The Natural History Museum, Vienna was premier venue for MELTDOWN, an exhibition created by the climate change charity Project Pressure. The show is still travelling to museums world-wide.

In 2008, Klaus Thymann founded Project Pressure, a global environmental charity dedicated to highlight the impact of climate change, inspiring action and participation.

Project Pressure visualizes the climate crisis by using art as a positive touchpoint to inspire action and behavioural change. Glacier retreat was the first focus of our visualizations because glacier mass loss can be directly attributed to global temperature changes making it a key indicator of climate change. Glaciers provide water for billions of people and their crops, so the loss is not just a natural disaster, but the beginning of a humanitarian crisis of unimaginable scale. The works include a selection of these vital human stories.

Since 2008, Thymann has conducted more than 20 expeditions to create scientifically accurate art works and commissioned 15 artists to create unique works for MELTDOWN. The collection represents every relevant continent of the planet and leads the viewer on a journey in three chapters.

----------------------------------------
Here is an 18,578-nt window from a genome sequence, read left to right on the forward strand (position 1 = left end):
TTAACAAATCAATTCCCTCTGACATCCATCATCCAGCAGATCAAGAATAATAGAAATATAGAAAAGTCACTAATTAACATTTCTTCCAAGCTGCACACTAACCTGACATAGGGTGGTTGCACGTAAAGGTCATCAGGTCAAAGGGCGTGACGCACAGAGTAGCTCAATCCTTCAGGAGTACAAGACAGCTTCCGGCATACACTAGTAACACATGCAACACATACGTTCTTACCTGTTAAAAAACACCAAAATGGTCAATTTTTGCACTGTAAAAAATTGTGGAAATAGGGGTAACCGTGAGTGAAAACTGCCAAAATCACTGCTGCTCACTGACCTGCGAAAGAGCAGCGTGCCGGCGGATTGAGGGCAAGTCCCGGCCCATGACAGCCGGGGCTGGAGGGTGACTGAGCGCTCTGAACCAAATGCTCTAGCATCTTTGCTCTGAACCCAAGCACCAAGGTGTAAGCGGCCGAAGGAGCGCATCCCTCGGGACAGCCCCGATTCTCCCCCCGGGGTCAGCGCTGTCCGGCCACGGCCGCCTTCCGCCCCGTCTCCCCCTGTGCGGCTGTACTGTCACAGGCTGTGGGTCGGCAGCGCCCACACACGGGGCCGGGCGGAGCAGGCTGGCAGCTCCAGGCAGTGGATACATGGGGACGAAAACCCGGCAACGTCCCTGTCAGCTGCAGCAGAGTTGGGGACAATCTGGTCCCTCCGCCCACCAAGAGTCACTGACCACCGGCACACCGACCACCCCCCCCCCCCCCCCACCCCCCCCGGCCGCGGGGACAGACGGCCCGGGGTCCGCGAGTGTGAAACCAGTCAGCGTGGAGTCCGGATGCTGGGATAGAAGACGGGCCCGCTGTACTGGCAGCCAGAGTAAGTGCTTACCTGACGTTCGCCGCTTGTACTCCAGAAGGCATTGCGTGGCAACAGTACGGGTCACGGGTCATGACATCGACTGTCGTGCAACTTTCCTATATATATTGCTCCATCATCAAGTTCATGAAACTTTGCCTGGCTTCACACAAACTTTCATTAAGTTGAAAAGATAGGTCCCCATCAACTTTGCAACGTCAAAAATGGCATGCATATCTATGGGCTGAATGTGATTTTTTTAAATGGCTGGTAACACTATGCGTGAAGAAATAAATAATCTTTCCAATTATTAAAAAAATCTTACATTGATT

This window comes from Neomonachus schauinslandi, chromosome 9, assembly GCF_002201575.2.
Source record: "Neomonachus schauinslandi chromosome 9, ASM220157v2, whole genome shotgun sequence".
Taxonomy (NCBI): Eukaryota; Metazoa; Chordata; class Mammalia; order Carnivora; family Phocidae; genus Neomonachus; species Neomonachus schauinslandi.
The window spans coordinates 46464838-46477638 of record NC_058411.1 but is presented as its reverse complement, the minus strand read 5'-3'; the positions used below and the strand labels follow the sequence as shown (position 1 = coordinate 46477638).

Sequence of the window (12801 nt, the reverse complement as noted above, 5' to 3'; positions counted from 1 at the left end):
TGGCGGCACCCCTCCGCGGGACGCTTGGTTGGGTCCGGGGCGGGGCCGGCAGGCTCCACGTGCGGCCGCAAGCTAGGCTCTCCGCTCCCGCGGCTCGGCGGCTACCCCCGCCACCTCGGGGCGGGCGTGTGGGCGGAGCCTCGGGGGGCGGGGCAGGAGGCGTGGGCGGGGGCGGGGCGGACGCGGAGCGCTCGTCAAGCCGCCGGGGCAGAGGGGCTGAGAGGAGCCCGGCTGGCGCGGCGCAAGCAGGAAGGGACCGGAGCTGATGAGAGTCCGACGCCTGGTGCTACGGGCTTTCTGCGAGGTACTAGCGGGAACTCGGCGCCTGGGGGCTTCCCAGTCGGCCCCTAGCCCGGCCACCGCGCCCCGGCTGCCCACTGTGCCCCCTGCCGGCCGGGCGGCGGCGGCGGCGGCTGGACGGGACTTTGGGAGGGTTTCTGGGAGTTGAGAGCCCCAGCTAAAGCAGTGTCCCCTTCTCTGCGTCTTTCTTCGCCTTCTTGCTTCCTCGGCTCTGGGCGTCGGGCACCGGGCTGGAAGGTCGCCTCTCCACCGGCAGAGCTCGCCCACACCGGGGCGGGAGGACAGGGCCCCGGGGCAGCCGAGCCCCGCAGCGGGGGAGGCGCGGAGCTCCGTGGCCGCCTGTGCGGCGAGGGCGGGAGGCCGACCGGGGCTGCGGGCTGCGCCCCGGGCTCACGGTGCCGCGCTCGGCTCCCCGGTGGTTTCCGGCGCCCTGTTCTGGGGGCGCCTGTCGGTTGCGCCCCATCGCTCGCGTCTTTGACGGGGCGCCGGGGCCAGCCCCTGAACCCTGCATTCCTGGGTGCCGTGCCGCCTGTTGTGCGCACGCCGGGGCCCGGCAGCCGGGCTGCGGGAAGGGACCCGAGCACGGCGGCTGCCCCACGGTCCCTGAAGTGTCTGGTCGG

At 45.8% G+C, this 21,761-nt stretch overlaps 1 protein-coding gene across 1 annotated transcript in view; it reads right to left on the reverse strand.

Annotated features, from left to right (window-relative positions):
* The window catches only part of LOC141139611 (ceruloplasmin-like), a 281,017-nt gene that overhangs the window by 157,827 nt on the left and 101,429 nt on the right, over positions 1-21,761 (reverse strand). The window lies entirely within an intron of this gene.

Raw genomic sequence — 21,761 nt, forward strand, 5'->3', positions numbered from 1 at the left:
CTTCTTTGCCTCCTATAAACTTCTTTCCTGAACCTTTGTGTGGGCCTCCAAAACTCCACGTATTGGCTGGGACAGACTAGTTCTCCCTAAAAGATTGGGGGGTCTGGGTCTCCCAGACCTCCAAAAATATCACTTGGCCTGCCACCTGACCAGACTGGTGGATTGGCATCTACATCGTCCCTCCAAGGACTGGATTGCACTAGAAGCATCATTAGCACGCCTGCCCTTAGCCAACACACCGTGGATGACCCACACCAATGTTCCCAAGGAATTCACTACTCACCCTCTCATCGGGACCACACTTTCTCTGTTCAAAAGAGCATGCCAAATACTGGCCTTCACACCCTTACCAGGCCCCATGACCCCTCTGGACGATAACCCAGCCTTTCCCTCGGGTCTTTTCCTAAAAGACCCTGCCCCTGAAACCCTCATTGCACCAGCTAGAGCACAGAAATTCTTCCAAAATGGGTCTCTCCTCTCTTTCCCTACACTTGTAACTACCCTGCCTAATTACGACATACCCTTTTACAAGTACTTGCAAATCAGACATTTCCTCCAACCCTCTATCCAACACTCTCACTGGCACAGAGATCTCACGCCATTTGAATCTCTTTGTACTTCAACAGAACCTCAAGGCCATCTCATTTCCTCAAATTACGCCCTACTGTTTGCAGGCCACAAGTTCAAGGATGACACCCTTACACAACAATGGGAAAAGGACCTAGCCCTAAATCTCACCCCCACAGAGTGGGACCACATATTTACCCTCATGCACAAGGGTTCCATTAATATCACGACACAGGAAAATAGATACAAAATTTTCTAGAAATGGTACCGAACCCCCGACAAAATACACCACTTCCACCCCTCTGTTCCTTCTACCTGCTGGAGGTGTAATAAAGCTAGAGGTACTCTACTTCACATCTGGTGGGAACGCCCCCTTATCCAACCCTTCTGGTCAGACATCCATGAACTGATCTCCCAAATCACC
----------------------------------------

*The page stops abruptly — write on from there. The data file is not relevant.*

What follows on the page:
The first section, The Importance of Glaciers, provides an introduction to the subject. We learn how year-on-year comparative images illustrate glacier mass loss and the impact of climate change.

In the second section, Current Issues, MELTDOWN looks at various urgent subjects including the fact that more than a billion people depend on water runoff from the Himalayan mountains for irrigation, hydropower and drinking water. We also learn how the borders within Europe are being redrawn by glacier recession.

Climate change can no longer be avoided. It is happening already and the world and humanity will have to adapt. In the final section, Meltdown Consequences, MELTDOWN looks at the well-known facts, but also surprises viewers by visualizing the consequences of climate change, which go well beyond sea level rise.

The exhibition is a narrative of the importance of glaciers told in a scientific, illustrative and poetic way. Each artist has a unique take on the subject. MELTDOWN shows scale from the planetary level to microscopic biological impact, and considers humanitarian suffering and more. Together, the artistic interpretations in MELTDOWN give visitors unique insights into the world’s cryosphere, its fragile ecosystem and our changing global climate.

The works included by Thymann are from areas not previously or widely documented because of the difficulty in getting there, either because of conflict, altitude or other enormous logistical challenges. MELTDOWN features his works from Iran, the Rwenzori Mountains – the conflict zone bordering Uganda and Congo DRC, unnamed glaciers in Nepal and more.